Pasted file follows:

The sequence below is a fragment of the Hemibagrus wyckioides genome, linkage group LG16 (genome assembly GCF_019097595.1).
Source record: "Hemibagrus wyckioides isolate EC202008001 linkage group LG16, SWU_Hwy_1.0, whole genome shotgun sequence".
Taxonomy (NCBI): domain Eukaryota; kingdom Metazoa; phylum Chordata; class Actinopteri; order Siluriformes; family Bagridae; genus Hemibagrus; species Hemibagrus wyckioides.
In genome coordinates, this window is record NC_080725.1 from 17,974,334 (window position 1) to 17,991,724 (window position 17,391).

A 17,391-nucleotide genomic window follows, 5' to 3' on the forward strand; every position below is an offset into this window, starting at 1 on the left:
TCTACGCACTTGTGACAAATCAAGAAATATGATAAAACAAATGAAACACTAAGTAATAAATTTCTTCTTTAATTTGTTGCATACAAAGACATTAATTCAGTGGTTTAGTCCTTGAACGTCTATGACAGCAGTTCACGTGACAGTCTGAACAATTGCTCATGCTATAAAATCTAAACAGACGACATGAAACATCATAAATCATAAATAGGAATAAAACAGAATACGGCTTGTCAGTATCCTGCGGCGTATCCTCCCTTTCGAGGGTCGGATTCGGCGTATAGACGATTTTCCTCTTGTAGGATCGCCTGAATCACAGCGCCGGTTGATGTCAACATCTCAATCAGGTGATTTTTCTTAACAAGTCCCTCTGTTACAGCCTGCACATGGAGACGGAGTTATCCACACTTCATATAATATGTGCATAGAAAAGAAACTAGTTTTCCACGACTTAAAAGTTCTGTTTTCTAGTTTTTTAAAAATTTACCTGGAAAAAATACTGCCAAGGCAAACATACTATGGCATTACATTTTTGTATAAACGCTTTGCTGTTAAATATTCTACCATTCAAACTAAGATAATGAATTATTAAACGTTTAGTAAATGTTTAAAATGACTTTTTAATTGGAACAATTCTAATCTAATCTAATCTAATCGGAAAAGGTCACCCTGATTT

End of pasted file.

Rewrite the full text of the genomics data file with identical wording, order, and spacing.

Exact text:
The sequence below is a fragment of the Hemibagrus wyckioides genome, linkage group LG16 (genome assembly GCF_019097595.1).
Source record: "Hemibagrus wyckioides isolate EC202008001 linkage group LG16, SWU_Hwy_1.0, whole genome shotgun sequence".
Taxonomy (NCBI): domain Eukaryota; kingdom Metazoa; phylum Chordata; class Actinopteri; order Siluriformes; family Bagridae; genus Hemibagrus; species Hemibagrus wyckioides.
In genome coordinates, this window is record NC_080725.1 from 17,974,334 (window position 1) to 17,991,724 (window position 17,391).

A 17,391-nucleotide genomic window follows, 5' to 3' on the forward strand; every position below is an offset into this window, starting at 1 on the left:
TCTACGCACTTGTGACAAATCAAGAAATATGATAAAACAAATGAAACACTAAGTAATAAATTTCTTCTTTAATTTGTTGCATACAAAGACATTAATTCAGTGGTTTAGTCCTTGAACGTCTATGACAGCAGTTCACGTGACAGTCTGAACAATTGCTCATGCTATAAAATCTAAACAGACGACATGAAACATCATAAATCATAAATAGGAATAAAACAGAATACGGCTTGTCAGTATCCTGCGGCGTATCCTCCCTTTCGAGGGTCGGATTCGGCGTATAGACGATTTTCCTCTTGTAGGATCGCCTGAATCACAGCGCCGGTTGATGTCAACATCTCAATCAGGTGATTTTTCTTAACAAGTCCCTCTGTTACAGCCTGCACATGGAGACGGAGTTATCCACACTTCATATAATATGTGCATAGAAAAGAAACTAGTTTTCCACGACTTAAAAGTTCTGTTTTCTAGTTTTTTAAAAATTTACCTGGAAAAAATACTGCCAAGGCAAACATACTATGGCATTACATTTTTGTATAAACGCTTTGCTGTTAAATATTCTACCATTCAAACTAAGATAATGAATTATTAAACGTTTAGTAAATGTTTAAAATGACTTTTTAATTGGAACAATTCTAATCTAATCTAATCTAATCGGAAAAGGTCACCCTGATTT